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Lethbridge Herald Newspaper Archives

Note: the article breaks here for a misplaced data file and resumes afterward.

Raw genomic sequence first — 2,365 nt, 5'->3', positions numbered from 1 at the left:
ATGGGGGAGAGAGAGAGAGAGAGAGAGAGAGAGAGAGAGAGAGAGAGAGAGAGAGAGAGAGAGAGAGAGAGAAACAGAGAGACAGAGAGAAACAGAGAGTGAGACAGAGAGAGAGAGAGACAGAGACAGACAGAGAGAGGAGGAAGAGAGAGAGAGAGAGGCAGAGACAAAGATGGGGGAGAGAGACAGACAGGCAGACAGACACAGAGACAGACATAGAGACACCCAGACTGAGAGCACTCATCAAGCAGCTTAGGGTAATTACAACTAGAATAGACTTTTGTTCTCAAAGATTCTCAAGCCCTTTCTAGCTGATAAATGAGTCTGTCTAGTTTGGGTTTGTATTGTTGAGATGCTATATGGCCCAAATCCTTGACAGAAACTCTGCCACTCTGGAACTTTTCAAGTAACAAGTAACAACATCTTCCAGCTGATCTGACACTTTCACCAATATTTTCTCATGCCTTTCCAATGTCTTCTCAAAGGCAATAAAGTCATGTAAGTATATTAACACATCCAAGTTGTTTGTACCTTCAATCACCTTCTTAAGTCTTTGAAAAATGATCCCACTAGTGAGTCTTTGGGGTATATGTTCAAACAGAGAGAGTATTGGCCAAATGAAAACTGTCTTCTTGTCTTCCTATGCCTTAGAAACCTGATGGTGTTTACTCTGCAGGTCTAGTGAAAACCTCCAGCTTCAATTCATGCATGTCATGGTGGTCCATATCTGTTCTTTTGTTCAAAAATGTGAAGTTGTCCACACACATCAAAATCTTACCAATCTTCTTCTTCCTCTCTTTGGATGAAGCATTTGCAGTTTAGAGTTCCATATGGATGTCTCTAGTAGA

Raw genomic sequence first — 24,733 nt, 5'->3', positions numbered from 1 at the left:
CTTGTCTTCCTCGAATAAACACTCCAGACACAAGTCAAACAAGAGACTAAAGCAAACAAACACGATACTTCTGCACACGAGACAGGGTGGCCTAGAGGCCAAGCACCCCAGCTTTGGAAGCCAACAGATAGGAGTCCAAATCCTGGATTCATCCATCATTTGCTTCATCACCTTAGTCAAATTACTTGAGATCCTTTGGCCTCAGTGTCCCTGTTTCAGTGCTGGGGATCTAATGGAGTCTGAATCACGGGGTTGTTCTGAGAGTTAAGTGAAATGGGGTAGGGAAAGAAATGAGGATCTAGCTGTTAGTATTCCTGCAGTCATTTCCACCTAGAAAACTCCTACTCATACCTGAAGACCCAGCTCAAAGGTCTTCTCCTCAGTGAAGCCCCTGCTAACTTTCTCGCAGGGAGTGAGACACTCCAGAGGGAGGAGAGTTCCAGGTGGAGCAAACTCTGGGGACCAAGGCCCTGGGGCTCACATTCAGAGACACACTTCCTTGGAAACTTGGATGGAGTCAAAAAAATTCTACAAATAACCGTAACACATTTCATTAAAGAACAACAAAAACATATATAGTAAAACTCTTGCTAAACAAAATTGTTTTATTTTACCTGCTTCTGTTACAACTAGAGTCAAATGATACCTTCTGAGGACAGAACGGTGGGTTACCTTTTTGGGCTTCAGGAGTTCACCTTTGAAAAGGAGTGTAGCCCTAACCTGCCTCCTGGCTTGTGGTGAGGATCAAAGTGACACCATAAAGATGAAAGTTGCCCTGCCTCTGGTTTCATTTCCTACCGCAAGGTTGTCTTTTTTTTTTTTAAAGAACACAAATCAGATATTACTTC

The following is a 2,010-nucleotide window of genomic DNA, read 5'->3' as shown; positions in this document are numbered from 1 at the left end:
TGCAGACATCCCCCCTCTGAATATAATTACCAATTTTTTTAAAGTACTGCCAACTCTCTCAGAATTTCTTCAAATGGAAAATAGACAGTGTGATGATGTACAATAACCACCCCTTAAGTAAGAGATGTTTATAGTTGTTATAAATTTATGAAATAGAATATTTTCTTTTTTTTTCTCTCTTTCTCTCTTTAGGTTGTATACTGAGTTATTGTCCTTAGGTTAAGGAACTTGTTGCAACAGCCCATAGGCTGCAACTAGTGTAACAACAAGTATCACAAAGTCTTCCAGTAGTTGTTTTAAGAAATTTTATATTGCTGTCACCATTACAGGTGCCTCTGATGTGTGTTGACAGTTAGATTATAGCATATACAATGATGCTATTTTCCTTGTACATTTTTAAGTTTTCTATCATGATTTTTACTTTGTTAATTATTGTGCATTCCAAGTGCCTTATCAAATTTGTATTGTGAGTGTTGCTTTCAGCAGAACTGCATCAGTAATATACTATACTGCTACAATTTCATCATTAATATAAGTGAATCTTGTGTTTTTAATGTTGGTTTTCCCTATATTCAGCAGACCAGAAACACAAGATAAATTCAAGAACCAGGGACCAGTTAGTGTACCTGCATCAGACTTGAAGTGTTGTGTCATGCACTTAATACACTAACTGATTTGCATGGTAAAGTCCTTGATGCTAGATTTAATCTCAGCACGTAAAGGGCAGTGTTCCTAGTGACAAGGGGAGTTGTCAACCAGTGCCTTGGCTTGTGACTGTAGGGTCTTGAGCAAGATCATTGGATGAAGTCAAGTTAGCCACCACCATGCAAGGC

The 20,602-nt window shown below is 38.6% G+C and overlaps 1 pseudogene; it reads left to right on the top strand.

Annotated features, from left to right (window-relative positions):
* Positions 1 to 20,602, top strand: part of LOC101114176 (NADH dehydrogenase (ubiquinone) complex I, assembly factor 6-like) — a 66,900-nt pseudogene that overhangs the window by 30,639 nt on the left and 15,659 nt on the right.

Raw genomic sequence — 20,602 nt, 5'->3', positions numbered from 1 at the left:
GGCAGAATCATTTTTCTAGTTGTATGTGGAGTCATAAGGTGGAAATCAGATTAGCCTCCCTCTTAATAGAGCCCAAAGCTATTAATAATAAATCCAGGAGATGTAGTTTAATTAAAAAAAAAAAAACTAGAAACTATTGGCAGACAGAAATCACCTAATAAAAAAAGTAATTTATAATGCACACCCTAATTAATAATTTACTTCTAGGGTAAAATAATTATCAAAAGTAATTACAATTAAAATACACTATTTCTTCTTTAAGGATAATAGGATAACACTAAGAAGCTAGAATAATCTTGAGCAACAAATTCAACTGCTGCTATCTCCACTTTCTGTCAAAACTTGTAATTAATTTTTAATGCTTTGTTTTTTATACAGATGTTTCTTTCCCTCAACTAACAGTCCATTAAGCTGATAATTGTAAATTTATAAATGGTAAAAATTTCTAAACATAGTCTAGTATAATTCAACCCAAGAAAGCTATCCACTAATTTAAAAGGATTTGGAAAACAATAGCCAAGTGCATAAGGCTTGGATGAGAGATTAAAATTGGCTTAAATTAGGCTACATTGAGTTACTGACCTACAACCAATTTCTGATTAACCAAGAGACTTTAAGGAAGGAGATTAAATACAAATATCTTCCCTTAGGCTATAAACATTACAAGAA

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Lethbridge Herald, The (Newspaper) - July 20, 1970, Lethbridge, Alberta Monday, July 20, 1970 THf IETHBRIDGE HERALD 3 Wildlife Plentiful Camp Impeesa Offers Great Fun IT'S NOT SO BAD ONCE YOU GET OUT lly C. A. WEEKKS Herald News Service CAMP IMPEESA What could be a better bit of wilder- ness than Camp Impeesa? Mountains? They are there with Table Mountain towering over the entire camp area. Lake? Beaver Mines Lake is right at the entrance for swim- ming, rowing, canoeing and fishing. Woods? They arc all around you evergreen, poplar, wil- low and others. A good road leads in Iron the turnoff by the Castle River Ranger Station. Through Camp Impeesa itself the two Cub Villages are read- ily accessible. There is no end to camp sites for Scout or Ven- turer groups. In and around Impeesa there is a truly abundant supply of wildlife. Here is the place for youngsters to see deer, moose, sheep, ground squirrels, squir- rels or kingfishers, woodpeck- ers and the various waterbirds. Besides camping and wildlife observation there are hikes up the mountains, Table Mountain especially, up to the Salt Lick where the sheep visit, or, more for Cubs perhaps, around the lake or over to the nearby Buck- horn Ranch. Excursions for those with transportation are trips to West Castle, to Lac Beauvais or to the Lynx Creek Junior Forest Warden Camp. The Administrator at Impee- sa can give groups all kinds of helpful suggestions as to activ- ities that can give a happy, healthful and safe summer va- cation. No wonder, too, that courses and camps under recreational and department of youth spon- sorship are often held in Irn- FOR AN UNDERWATER PROBE Peigans Offered Swim Course PINCHER CREEK (Special) Red Cross Safety Swim- ming Course will be held for any residents of the Peigan Re- serve who wish to learn to swim regardless of what age group they are in. This course will be held dur- ing the week of Aug. 3 to 8. The sessions will commence 9 a.m. and finish at 12 noon. A free bus will be available for learners and will leave the Band office at a.m; daily, "returning at p.m. All interested persons should leave their, names with the band secretary or recreation direc- tor, Hugh Crow Eagle. Tlie first 40 applicants will be accepted. Each and every Wednesday 40 to 50 Peigan Reserve chil- dren ride to the Pincher Creek Swimming pool on a bus spon- sored by the Napi Friend ship Association and the Peigan Bus Co-op. This bus leaves the Peigan Health Centre at p.m. and returns to the Centre at 4 p.m. Entrance charge to the pool is 15 cents for 12 and under and 25 cents for students. All chil- dren are welcome to attend. Picture Camp Impeesa with Cub V i 11 a g e s operating and Scout Camps set up. The First Pincher Creek Pack had a happy week in Tillieum Village. First Blah-more Pack follow- ed with Akela Bob Liddell and 19 Cubs. Assisting him were Colin Le- froy and yours truly. Presiding in the culinary de- partment were Mrs. Flora Mickels and Mrs. Helen Gibos. This was the Pack's first camp and they had a rollicking good tune. With the hot weather the Wa- terfront was a main attraction. Swimming and boating were high attractions with short Pack Rambles to explore the camp area. CAMPFIRE FUN 111 the evenings all attention was on the Campfire sessions with songs, skits and games. Boyish appetitesin camp were well met with an abun- dance of good meals and mug- ups supplied by Mrs. Mickels and her colleague. Excellent weather and the jolly times in camp will long remain in these Blairmore boys' memories. Skookum Village was the camp home for the First Cham- pion Pack led by Akela W. Roe- buck. Assisting him were Scout- er Frank Griffin, his brother Portable Radios Prices start at under.... Relief Society Members Gather At Lethbridge MAGRATH (HNS) -A sum- mer social at Lethbridge's Hen- derson Park was enjoyed by 70 LDS Church Relief Society members of Magrath first and second wards. Ideal weather made it possi- ble for a program to be held under the trees. Participants were: Mrs. Gui- nel Anderson and daughters singing; Notes from the Field, Mildred Barker; songs with ac- cordian accompaniment, Mrs. Jeanine Jensen; skit, Mrs. Burns Harker, Mrs. Addie Bourne, Mrs. Moyle Pilling, Mrs. Bob Rasmussen, Mrs. Gae- lynd Pilling and Mrs. Nyal Fletcher. A buffet lunch was served by the Relief Society presidencies. SMITH'S 236 13th St. N. Phone 328-2235 COAIDAUE, Alto. Phona 345-3272 I POSED AH DAY MONDAY OPEN THUftS. AND FRI, Till 9 P.M. Curb, Gutter Work Begins RAYMOND (HNS) Town work crews have commenced laying curb and gutter along one block. The curb and gutter to be placed where the new cement street will be built is to be done by a contractor. Tlie contract will call for three blocks near the schools to replace the cold mix1 used. It was found to be unsatisfac- tory. It has broken up so badly that it must be replaced. The town crew has treated six blocks for dust suppression. This mil has an oil base and is for one season only. Prop- pay the major portion of the cost. Tire work is done on streets where prop- erty-owners make application to the town for the service. Walter Griffin and Philip Fath. Mr. Falh was the driver of the s c Ii o o 1 bus that brought the leaders and their 20 Cubs to Impeesa. Several Scouts were on hand to help with the details of camping and with games. Prominent in helping with the Pack was Scouter Cam e r o n Middleton despite a cumber- some leg cast. The Pack's first hike was all around the lake. Later the en- tire group went by bus to tho Buckhorn Ranch from which the youngsters hiked the three miles back along the lake. 5TII TABEH Scouter Colin Oddie with boys of Fifth Taber Troop were un- der canvas and enjoying the warm weather and the water- front facilities of Camp Impee- sa. All 12 Scouts were qualified as Pioneers so made quick work of pitching camp as well as making good camp kitchens. Scouter Oddie was very pleas- ed with their cooking. Tom Oddie attended the camp hi the capacity of Life Guard and general assistant. Regional Commissioner Eld- red Palmer and Mrs. Palmer were visiting the groups in Camp and conferring with the various leaders as well as with the camp administrative staff. The summer staff for Camp Impeesa has been announced by the Camp Committee: Ad- ministrator will be yours truly and the waterfront director Ned Bosnjak. Assisting at present as Ser- vice Scouts are Warren Day and Ken Nowicki, both of Fort Macleod. Peter Jenkins of Lethbridge is staff cook. Every second week the ser- vice scouts change. AH atten- tion is given to removal of gar- bage, maintaining the water supply and helping on water- front. Usually one night of the camp period is set aside as Parents' Night. Tax Bite Eased On Ratepayers j WARNER (HNS) At the last regulai' meeting of the County of Warner 5, councillors set up a operating budget for 1U70. Of this will be used for education and for municipal purposes (public works, protection to persons and OUT WHALING AT CAMP IMPEESA To Be Tried CRANBRQOK (Special) George McKinney, Briar Ave- nue, has been committed for trial on a charge of causing the death through criminal negli- gence of Robert Ernest Foster, 28, also of Cranbrook. Charge arose from a single vehicle car accident at Six Mile crossing on the Kimberley road May 22 in which Foster died. The 1969 and 1070 mill rates for the Border Counties hospi- tal district, 1069 in brackets: School Foundation Program (29.63) 29.12; supplemental schools (22.04) 13.52; municipal (18.00) 18.00; Health Unit (.94) 1.06; Senior Citizens (.31) .38; Border Counties Hospital' .90; Hospital Benefit Plan (4.23) total, (73.15) 62.98 mills. 11'.? taxpayers of the County of Warner receive a reduction in the mill rate for the coming year of 12.77 mills. An inspection of county roads revealed the gravel is deterior- ating due to excessive speed and overweight loads. A maxi- mum speed limit of 50 miles per hour, as set by the provincial statute, will be enforced. Swim Clinic TABER (HNS) Howard Friby of Calgary, coach for the Canadian Swimming Asso- ciation, will conduct a one day clinic en competitive swim- ming Et the community pool here Wednesday, July 22. Age restrictions are 14 years of age and over. Registrations will be taken at a.m. at the recreation office in the administration building (south entrance) at per person, and the clinic will take place between a.m. and p.m. Taber's competitive swim meet will be held at the pool starting at p.m. Saturday July 25, for which a list of events and age groups is post- ed at the pool. Cancel Day TABER (HNS) The annual Pioneer Day celebration held here for the past two years in the form of a will revert to separate activities for the three Taber and the Barn- well wards of the LDS Church July 22 and 24. The rodeo events winch proved popular since their start in 1968 were cancelled due to the later dates of the Lelhbridge Whoop-Up Days which conflict with the July 24 observance. It was on July 24, 1847 that Church president Brigham Young, noted colonizer, led the saints into the Salt Lake Val- ley following a miles trek from Ohio. No-Cook Recipes ETZIKOM (HNS) Nineteen members of the Etzikom Com- munity Club answered the roll call with a no cook recipe plus a few fines at the recent meet- ing held at the home of Mrs. Ben (Rose) Burger. Mrs. Clarence (Alice) Robin- son brought three different grave markers for viewing. It will be decided later which marker will be used for the Faith Union Cemetery. It was decided to purchase a garland of ivy to be entwined around the Cross at the north cemetery. Quilt blocks were passed among the members to be sign- ed with black textile paints along with a floral design. Tickets were also passed to members with Mrs. Elmer (Gladys) Genno and Mrs. Bud (Annetla) Dorsey in charge. Mrs. Sam (Ella) Robinson was presented with a 50th wed- ding anniversary cup and sauc- er by Mrs. Mike (Alice) On- drick on behalf of the club. The club will serve lunch at the wedding dance July 18 in honor of Mr. and Mrs. Terry Robinson. do charter flights..... Let you travel as an Individual not In a group? Give you a wide choice of travel dates? Let you change your family bookings and go or return alone? Take children under 12 for half Cancel without charge? Book without a deposit? regular BOAC scheduled flights do, and individual transatlantic economy excursion fares are lower than ever. So, COMPARE before you commit yourself to what seems a cheaper Transatlantic fare. Go into it carefully with your Travel Agent He has all the facts, figures and alternatives. return. day individual economy excursion fare HIGH SEASON for departures June 1 to Aug. 9 410 OFFSEASON for departures Aug. 10 to Oct 31 !377 day individual economy excursion fare HIGH SEASON for departures June 1 to Aug. 9 '468 OFFSEASON for departures Aug. 10 to March 31 '414 Even lower fares are available to Glasgow and Manchester See your BOAC or Air Canada Travel Agent. ALL INQUIRIES WELCOME! takes good ca-e of you A.M.A. WORLD TRAVEL SERVICE 903 3rd AVE. S. PHONE 328-1771 ;